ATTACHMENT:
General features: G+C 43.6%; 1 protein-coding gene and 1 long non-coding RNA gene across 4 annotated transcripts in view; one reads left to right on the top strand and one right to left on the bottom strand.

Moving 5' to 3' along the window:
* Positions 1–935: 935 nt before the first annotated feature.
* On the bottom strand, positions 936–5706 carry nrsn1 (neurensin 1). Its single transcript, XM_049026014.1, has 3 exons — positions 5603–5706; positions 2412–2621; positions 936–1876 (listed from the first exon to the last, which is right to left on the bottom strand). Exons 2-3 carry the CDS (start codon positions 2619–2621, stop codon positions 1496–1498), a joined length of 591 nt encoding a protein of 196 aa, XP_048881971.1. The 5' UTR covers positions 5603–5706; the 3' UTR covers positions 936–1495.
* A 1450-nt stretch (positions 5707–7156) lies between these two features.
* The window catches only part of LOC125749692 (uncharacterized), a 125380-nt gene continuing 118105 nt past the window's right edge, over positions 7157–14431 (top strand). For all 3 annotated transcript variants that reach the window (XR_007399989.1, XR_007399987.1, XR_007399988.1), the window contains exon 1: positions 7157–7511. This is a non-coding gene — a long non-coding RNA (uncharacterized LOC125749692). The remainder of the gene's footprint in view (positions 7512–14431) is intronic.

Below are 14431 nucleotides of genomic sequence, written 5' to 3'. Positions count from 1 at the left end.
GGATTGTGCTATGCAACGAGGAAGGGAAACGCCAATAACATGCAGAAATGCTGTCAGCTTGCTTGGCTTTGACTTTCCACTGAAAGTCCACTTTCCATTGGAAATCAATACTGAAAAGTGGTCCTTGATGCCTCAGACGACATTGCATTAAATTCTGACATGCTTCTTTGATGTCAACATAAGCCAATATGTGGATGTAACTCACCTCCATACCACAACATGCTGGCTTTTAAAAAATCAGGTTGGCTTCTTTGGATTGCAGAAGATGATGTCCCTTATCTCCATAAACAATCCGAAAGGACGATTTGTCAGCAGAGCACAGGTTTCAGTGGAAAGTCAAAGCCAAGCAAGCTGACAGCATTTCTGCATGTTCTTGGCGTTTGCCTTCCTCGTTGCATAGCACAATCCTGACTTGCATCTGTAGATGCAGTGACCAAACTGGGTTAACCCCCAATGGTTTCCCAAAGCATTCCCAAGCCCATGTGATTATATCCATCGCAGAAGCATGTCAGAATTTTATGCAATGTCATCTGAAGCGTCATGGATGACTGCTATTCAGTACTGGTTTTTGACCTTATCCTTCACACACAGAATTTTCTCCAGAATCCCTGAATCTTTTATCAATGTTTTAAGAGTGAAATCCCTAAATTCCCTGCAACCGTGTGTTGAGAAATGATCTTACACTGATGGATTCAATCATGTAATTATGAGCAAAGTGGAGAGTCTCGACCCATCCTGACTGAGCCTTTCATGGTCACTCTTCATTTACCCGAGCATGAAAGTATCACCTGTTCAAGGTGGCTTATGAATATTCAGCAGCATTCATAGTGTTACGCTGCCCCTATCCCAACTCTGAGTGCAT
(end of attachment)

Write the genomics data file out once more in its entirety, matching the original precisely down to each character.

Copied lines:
General features: G+C 43.6%; 1 protein-coding gene and 1 long non-coding RNA gene across 4 annotated transcripts in view; one reads left to right on the top strand and one right to left on the bottom strand.

Moving 5' to 3' along the window:
* Positions 1–935: 935 nt before the first annotated feature.
* On the bottom strand, positions 936–5706 carry nrsn1 (neurensin 1). Its single transcript, XM_049026014.1, has 3 exons — positions 5603–5706; positions 2412–2621; positions 936–1876 (listed from the first exon to the last, which is right to left on the bottom strand). Exons 2-3 carry the CDS (start codon positions 2619–2621, stop codon positions 1496–1498), a joined length of 591 nt encoding a protein of 196 aa, XP_048881971.1. The 5' UTR covers positions 5603–5706; the 3' UTR covers positions 936–1495.
* A 1450-nt stretch (positions 5707–7156) lies between these two features.
* The window catches only part of LOC125749692 (uncharacterized), a 125380-nt gene continuing 118105 nt past the window's right edge, over positions 7157–14431 (top strand). For all 3 annotated transcript variants that reach the window (XR_007399989.1, XR_007399987.1, XR_007399988.1), the window contains exon 1: positions 7157–7511. This is a non-coding gene — a long non-coding RNA (uncharacterized LOC125749692). The remainder of the gene's footprint in view (positions 7512–14431) is intronic.

Below are 14431 nucleotides of genomic sequence, written 5' to 3'. Positions count from 1 at the left end.
GGATTGTGCTATGCAACGAGGAAGGGAAACGCCAATAACATGCAGAAATGCTGTCAGCTTGCTTGGCTTTGACTTTCCACTGAAAGTCCACTTTCCATTGGAAATCAATACTGAAAAGTGGTCCTTGATGCCTCAGACGACATTGCATTAAATTCTGACATGCTTCTTTGATGTCAACATAAGCCAATATGTGGATGTAACTCACCTCCATACCACAACATGCTGGCTTTTAAAAAATCAGGTTGGCTTCTTTGGATTGCAGAAGATGATGTCCCTTATCTCCATAAACAATCCGAAAGGACGATTTGTCAGCAGAGCACAGGTTTCAGTGGAAAGTCAAAGCCAAGCAAGCTGACAGCATTTCTGCATGTTCTTGGCGTTTGCCTTCCTCGTTGCATAGCACAATCCTGACTTGCATCTGTAGATGCAGTGACCAAACTGGGTTAACCCCCAATGGTTTCCCAAAGCATTCCCAAGCCCATGTGATTATATCCATCGCAGAAGCATGTCAGAATTTTATGCAATGTCATCTGAAGCGTCATGGATGACTGCTATTCAGTACTGGTTTTTGACCTTATCCTTCACACACAGAATTTTCTCCAGAATCCCTGAATCTTTTATCAATGTTTTAAGAGTGAAATCCCTAAATTCCCTGCAACCGTGTGTTGAGAAATGATCTTACACTGATGGATTCAATCATGTAATTATGAGCAAAGTGGAGAGTCTCGACCCATCCTGACTGAGCCTTTCATGGTCACTCTTCATTTACCCGAGCATGAAAGTATCACCTGTTCAAGGTGGCTTATGAATATTCAGCAGCATTCATAGTGTTACGCTGCCCCTATCCCAACTCTGAGTGCAT